And then, there’s the question of clothing. On a planet with enough atmospheric pressure, there’s actually no need for specialised clothing. (Most Earth people expect you to wear clothes, but that’s mainly a cultural thing). But in planets with a lower atmospheric pressure, walking without a spacesuit means there’d be nothing to hold your insides in, and before you knew it they’d be leaking out like toothpaste.
On Earth, uniforms have already been developed that would withstand these atmospheric pressure differences. As a bonus, some cosmic radiation can be blocked with it and there is a possible adjustment for the different temperatures.
So, we’re (kind of, very vaguely) set. But where do we go?
If we want to colonise a planet we have to find a suitable location. For this there are two options: find a suitable planet within our own solar system; or find one outside of it, an exoplanet.
Our solar system offers us sever other planets, but Mars is the only one that allows a chance of colonisation. On Mercury, the temperature difference is too big between day and night: there’s no air to smooth things out. Saturn and Jupiter are gas giants; they don’t have a solid surface on which to settle. Uranus and Neptune have a very low average temperature, and Venus is surrounded by thick clouds of sulphuric acid — not the ideal thing you’d want raining down on you.
When searching for a viable exoplanet, NASA and other space-agencies look after one specific type: the planet has to be equally large as the Earth, and it must revolve around a star similar to our sun, in the “liveable zone”. Also dubbed the “Goldilocks zone”, this means any spot that has“just the right distance” from the star: warm and cold enough for fluid water to be found on the planet’s surface.
Astronomers have found such a planet in August 2016. This planet revolves Proxima Centauri, the nearest star but still 4,25 light years away from us. And that brings us to the second problem: how do we cross such a large distance?
For this there are two options, but they’re still in the “theoretical” phase of development: wormholes and space habitats.
Wormholes, or Einstein-Rosen bridges, are ‘bridges’ in space-time that allow people to take a shortcut for long travels, Interstellar style. Space-time consists of three space dimensions and one time dimension — making a four-dimensional space. A wormhole not only allows to take shortcuts but actually even allows to arrive before you left. Let that sink in for a while. Sadly enough, the existence of these bridges has not (yet) been proven.
The other option, space habitats, involves big rotating spaceships similar to towns or even cities. During testing these would be revolving around the earth, but could eventually travel on to another planet. When, after many generations, a space habitat arrives at its destination, the planet can be colonised.
Those spaceships would have to be self-supporting by using solar energy, trees on board and an atmosphere sustained by these trees. (One could almost settle down there and skip the “arrive at a planet” step altogether). Many designs have been proposed already, but not one of them has been executed. It would be a good alternative if wormholes didn’t exist — and if wormholes did exist they would, of course, provide a comfortable travel to another planet.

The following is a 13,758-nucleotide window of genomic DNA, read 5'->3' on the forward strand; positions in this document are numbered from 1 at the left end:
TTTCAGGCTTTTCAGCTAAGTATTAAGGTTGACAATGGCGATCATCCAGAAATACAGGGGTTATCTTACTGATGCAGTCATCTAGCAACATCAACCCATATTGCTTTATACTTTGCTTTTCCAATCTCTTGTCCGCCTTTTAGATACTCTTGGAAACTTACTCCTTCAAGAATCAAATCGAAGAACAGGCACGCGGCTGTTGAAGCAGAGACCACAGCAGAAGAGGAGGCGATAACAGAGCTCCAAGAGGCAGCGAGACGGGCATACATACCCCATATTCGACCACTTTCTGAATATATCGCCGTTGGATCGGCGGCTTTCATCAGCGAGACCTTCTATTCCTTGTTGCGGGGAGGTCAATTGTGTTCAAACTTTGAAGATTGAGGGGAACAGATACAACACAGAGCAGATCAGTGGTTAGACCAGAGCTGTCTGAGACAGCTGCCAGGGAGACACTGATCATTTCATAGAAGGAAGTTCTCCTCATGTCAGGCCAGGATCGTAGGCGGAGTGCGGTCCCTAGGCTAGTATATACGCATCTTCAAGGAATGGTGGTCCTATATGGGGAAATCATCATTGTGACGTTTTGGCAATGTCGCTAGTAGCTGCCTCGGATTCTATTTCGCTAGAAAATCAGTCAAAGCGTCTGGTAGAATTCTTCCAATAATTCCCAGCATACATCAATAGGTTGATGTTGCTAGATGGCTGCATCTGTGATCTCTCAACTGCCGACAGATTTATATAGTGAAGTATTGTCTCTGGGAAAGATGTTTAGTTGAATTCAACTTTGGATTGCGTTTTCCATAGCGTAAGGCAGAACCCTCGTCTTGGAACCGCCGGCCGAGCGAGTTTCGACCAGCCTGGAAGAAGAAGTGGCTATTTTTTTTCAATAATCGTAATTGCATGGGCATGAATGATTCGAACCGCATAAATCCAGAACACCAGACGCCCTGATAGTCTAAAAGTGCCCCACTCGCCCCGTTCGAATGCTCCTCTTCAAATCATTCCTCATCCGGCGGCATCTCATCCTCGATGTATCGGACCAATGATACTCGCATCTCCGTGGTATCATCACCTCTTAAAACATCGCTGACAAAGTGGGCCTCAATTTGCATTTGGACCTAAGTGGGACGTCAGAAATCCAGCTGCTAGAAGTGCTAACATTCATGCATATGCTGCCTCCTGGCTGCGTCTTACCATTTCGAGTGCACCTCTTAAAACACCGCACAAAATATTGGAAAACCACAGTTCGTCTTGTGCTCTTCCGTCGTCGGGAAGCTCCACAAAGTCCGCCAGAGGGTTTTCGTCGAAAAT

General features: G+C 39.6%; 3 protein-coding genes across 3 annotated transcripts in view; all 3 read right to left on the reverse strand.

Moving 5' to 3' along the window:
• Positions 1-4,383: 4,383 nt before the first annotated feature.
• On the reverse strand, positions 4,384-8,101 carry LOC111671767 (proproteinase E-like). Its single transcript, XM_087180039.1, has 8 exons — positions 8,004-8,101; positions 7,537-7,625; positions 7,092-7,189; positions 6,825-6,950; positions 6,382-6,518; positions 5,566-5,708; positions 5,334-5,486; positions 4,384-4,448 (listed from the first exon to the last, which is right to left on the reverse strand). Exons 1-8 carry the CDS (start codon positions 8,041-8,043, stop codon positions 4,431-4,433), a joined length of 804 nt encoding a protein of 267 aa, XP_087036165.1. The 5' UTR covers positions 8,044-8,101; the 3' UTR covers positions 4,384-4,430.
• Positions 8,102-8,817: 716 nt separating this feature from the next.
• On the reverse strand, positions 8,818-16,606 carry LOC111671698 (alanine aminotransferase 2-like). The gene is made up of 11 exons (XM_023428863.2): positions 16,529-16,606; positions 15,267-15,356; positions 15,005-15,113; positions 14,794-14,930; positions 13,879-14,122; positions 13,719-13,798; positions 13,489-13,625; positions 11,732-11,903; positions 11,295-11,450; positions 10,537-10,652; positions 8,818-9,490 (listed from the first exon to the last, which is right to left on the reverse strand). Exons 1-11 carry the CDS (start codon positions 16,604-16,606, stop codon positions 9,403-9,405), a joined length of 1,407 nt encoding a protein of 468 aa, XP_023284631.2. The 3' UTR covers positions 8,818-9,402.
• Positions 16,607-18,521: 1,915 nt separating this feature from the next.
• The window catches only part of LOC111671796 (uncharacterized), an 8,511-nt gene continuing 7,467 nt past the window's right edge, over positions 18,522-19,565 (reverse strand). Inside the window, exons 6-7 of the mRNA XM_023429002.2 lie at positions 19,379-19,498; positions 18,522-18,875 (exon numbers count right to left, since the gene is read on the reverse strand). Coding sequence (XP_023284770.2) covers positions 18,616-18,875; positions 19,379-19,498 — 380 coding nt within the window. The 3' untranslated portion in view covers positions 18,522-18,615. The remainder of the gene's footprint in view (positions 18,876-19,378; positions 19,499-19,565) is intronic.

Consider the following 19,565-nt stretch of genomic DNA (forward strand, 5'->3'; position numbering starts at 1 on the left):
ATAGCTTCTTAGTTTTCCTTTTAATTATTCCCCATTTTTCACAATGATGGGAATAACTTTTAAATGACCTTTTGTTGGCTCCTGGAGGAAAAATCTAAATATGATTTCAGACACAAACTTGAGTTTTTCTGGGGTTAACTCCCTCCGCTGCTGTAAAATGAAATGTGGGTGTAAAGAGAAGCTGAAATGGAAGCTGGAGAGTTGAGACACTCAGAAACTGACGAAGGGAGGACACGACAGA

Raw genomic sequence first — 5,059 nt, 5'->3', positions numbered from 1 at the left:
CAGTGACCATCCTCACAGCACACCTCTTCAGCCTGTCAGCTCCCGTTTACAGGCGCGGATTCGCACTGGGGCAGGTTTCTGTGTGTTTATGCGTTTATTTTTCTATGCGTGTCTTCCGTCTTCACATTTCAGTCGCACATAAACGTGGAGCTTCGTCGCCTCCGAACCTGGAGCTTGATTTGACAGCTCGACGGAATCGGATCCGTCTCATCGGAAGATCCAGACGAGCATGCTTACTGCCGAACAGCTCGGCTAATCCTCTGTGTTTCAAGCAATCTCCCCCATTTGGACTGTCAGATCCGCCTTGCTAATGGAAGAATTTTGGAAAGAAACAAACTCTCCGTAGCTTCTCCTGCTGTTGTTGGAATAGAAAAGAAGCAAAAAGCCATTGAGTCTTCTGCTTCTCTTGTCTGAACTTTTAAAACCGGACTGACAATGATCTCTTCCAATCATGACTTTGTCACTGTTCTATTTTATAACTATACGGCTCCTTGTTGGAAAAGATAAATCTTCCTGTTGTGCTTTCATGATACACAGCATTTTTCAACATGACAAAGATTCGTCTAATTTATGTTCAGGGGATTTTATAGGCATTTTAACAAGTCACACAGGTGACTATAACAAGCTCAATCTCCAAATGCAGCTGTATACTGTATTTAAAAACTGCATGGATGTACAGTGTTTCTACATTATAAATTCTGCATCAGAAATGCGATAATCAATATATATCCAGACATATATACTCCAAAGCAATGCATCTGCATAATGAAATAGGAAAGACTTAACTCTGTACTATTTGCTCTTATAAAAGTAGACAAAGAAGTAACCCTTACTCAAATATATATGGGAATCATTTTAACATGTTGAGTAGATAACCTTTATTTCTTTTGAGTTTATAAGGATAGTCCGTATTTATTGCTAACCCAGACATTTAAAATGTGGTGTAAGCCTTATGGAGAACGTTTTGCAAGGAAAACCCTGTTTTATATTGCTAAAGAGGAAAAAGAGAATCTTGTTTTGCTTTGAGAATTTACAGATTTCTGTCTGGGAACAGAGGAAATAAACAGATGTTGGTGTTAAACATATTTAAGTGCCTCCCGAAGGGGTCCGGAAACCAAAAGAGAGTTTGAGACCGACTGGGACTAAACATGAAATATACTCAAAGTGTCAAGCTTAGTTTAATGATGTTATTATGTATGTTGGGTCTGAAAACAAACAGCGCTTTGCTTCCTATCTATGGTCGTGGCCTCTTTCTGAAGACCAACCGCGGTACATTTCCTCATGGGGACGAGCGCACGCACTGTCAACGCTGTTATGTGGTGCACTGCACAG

Of course, travelling would be only the first step to the final phase: colonisation.
No other planet in our solar-system has the exact same atmosphere as ours, but Mars is the ideal candidate for creating an artificial Earth-like atmosphere.
With the Mars InSight Mission, NASA wants to investigate the inner layers of Mars and answer important questions about the early forming of rock-like planets and exoplanets. InSight is short for Interior Exploration using Seismic Investigations — NASA uses seismometers, devices which register earthquakes, and because of this can investigate the compositions of different earth layers.
Based on older groundlayers they can find what happened on Mars which caused it to be different from Earth because besides a thin atmosphere consisting of carbon dioxide, nitrogen and argon, it also has icecaps, seasons, volcanoes, canyons and diverse weather circumstances.
And then we could somehow change that setup: pumping carbon dioxide into the atmosphere, for instance, to let the planet heat enough for the ice-caps to unfreeze. Gradually, step by step, we can carry out “terraforming”, which is to say, “making things more like Earth”.
Sadly enough, terraforming Mars is not possible at the moment — not least because there’s too little carbon dioxide to fill the atmosphere in the first place.
The Earth, today, is in a precarious state. The climate crisis threatens to make large swathes of it unliveable for humans, within decades or even sooner. Species are dying off at an unprecedented rate. Surviving humans are being boxed up in smaller and smaller areas, leading to fights for food, land and water.
The importance of space-colonisation can be analysed in a variety of ways. But it’s also certain that, besides having a backup planet, we should also fix the problems we have on earth right now. Otherwise we would be destroying each planet again without learning how to take care of it.
And then, we’d have to start terraforming the Earth.
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Curious for more? Sources and references for this story can be found here.